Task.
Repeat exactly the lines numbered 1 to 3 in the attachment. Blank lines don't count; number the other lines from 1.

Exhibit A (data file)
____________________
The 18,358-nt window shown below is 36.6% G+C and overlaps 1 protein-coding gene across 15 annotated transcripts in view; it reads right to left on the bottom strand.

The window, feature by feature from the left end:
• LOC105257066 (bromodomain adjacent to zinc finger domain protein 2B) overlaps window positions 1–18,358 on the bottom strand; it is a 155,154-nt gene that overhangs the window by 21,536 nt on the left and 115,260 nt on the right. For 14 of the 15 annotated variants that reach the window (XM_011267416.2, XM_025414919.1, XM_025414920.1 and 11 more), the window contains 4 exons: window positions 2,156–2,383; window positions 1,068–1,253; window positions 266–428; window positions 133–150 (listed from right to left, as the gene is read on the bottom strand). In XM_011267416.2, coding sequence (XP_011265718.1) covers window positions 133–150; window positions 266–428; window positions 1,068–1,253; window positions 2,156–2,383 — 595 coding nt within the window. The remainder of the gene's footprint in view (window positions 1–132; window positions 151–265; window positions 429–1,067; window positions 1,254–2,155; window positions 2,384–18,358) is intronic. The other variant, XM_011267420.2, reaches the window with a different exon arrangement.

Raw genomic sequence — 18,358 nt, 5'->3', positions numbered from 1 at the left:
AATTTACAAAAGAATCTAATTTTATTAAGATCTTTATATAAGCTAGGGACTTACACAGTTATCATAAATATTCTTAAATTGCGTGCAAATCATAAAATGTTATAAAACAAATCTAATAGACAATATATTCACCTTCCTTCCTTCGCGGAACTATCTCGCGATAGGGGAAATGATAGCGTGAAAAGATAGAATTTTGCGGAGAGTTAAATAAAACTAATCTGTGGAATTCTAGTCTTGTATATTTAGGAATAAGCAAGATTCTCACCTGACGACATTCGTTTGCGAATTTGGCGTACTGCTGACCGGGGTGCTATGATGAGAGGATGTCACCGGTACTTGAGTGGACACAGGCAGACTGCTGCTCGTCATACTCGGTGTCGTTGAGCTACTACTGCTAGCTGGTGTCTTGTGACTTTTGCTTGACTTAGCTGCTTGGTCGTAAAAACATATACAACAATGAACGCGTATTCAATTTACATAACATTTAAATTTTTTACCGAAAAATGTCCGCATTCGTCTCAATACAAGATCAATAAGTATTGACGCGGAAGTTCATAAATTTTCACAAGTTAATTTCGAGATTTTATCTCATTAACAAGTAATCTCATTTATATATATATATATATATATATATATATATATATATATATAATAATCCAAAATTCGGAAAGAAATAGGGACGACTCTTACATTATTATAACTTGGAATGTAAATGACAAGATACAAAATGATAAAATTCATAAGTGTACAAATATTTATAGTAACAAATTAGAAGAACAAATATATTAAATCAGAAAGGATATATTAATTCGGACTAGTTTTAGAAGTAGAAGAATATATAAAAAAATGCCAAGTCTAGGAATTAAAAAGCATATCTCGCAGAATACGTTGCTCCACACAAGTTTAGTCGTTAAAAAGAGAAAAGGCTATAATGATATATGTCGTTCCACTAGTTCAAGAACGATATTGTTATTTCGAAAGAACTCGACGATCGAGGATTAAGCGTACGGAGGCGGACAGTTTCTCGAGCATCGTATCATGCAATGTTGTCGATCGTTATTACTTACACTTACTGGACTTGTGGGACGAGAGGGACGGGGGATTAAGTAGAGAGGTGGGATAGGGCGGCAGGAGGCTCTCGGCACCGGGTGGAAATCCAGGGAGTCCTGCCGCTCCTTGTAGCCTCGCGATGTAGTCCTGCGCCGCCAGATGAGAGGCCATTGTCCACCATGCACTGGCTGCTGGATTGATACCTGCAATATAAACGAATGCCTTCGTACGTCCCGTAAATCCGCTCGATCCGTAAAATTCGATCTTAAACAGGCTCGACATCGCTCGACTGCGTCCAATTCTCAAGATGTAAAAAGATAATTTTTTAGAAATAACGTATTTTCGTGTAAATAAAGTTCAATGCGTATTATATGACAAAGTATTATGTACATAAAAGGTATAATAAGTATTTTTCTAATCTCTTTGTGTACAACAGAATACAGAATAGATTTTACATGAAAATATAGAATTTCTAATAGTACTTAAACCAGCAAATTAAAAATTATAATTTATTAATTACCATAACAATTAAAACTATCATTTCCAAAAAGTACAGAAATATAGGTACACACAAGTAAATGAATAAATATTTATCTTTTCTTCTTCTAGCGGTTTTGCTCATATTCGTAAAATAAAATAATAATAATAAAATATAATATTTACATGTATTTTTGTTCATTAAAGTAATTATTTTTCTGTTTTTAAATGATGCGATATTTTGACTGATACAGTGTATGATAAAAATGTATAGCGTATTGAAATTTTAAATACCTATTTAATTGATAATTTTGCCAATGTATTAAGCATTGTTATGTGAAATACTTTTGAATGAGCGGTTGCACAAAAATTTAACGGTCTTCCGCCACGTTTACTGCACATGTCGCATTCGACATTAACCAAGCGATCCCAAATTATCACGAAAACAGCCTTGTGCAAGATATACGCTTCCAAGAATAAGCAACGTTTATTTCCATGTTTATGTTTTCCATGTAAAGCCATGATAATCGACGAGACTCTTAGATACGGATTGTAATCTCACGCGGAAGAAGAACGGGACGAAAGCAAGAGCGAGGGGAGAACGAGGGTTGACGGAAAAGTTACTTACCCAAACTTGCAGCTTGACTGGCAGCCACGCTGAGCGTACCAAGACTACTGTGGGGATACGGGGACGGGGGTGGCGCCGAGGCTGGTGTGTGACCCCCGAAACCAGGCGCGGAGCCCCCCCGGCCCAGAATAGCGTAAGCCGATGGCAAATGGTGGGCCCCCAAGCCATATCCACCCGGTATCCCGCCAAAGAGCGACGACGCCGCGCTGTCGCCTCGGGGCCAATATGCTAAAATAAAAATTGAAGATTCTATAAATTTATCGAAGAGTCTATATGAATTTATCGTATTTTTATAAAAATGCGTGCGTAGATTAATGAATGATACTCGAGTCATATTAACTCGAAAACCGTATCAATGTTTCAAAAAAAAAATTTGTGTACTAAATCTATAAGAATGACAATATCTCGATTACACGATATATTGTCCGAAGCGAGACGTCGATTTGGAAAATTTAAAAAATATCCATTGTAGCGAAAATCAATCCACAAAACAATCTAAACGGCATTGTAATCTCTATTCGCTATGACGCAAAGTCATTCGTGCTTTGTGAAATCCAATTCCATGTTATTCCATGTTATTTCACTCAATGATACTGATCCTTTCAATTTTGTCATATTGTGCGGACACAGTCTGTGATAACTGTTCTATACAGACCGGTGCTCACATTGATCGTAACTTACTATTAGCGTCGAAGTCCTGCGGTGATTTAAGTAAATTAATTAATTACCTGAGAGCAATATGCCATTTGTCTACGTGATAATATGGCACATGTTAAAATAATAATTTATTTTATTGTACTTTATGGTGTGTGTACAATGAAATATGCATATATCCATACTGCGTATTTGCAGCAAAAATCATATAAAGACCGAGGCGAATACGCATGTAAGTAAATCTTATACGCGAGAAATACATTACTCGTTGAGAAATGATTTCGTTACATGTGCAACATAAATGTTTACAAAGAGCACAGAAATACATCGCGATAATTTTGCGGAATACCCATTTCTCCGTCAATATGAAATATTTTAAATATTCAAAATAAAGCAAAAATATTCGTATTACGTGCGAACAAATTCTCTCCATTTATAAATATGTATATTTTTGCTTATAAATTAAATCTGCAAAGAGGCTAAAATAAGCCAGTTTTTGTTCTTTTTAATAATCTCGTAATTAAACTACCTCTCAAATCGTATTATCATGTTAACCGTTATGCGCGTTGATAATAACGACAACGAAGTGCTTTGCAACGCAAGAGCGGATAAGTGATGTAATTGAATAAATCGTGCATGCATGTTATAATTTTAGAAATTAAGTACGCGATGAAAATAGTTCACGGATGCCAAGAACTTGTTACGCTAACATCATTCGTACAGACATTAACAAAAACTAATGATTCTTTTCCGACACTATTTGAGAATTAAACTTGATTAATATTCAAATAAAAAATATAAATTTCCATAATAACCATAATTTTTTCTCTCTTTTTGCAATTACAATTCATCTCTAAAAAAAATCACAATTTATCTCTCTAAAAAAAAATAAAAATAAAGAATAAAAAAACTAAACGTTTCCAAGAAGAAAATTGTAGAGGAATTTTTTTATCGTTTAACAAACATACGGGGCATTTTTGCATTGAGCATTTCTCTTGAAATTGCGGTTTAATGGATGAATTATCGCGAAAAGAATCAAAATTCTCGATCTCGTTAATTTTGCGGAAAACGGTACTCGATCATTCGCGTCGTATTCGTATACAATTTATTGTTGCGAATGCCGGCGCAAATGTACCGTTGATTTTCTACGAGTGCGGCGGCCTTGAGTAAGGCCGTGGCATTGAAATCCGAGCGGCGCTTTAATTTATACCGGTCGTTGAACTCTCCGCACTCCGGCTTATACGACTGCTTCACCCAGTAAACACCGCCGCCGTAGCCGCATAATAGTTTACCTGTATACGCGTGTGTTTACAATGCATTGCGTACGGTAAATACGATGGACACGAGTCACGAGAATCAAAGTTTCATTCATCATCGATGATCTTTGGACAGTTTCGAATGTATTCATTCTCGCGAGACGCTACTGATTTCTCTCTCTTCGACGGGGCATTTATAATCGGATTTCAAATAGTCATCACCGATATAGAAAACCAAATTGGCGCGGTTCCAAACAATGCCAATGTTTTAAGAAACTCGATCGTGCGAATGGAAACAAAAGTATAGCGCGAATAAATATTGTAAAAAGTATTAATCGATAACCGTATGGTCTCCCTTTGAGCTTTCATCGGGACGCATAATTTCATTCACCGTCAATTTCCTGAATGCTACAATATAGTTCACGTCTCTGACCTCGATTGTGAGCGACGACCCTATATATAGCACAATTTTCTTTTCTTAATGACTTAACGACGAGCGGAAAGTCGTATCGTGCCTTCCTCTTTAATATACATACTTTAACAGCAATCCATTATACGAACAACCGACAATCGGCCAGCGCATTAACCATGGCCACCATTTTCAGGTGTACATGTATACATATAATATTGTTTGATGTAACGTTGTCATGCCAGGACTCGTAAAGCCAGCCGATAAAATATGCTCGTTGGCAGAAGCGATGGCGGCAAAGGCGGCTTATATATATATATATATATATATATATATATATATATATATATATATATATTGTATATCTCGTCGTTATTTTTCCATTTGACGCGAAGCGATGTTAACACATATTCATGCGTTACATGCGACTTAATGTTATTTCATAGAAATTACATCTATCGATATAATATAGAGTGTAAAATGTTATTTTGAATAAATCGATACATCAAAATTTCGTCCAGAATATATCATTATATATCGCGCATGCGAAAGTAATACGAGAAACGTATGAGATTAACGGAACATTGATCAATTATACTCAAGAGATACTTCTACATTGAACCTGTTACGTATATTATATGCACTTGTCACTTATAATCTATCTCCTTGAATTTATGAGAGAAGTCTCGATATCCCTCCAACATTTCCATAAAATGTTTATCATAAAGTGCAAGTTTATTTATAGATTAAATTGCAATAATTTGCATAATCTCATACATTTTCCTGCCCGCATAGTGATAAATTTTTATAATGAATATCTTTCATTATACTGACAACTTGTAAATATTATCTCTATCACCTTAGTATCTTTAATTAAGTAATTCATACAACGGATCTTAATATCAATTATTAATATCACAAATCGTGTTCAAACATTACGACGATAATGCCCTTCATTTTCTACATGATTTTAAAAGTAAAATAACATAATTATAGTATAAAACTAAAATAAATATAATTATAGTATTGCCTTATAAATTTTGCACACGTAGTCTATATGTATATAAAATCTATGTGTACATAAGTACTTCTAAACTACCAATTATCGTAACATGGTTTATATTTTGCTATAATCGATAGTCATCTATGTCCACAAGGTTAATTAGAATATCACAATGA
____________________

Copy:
The 18,358-nt window shown below is 36.6% G+C and overlaps 1 protein-coding gene across 15 annotated transcripts in view; it reads right to left on the bottom strand.

The window, feature by feature from the left end:
• LOC105257066 (bromodomain adjacent to zinc finger domain protein 2B) overlaps window positions 1–18,358 on the bottom strand; it is a 155,154-nt gene that overhangs the window by 21,536 nt on the left and 115,260 nt on the right. For 14 of the 15 annotated variants that reach the window (XM_011267416.2, XM_025414919.1, XM_025414920.1 and 11 more), the window contains 4 exons: window positions 2,156–2,383; window positions 1,068–1,253; window positions 266–428; window positions 133–150 (listed from right to left, as the gene is read on the bottom strand). In XM_011267416.2, coding sequence (XP_011265718.1) covers window positions 133–150; window positions 266–428; window positions 1,068–1,253; window positions 2,156–2,383 — 595 coding nt within the window. The remainder of the gene's footprint in view (window positions 1–132; window positions 151–265; window positions 429–1,067; window positions 1,254–2,155; window positions 2,384–18,358) is intronic. The other variant, XM_011267420.2, reaches the window with a different exon arrangement.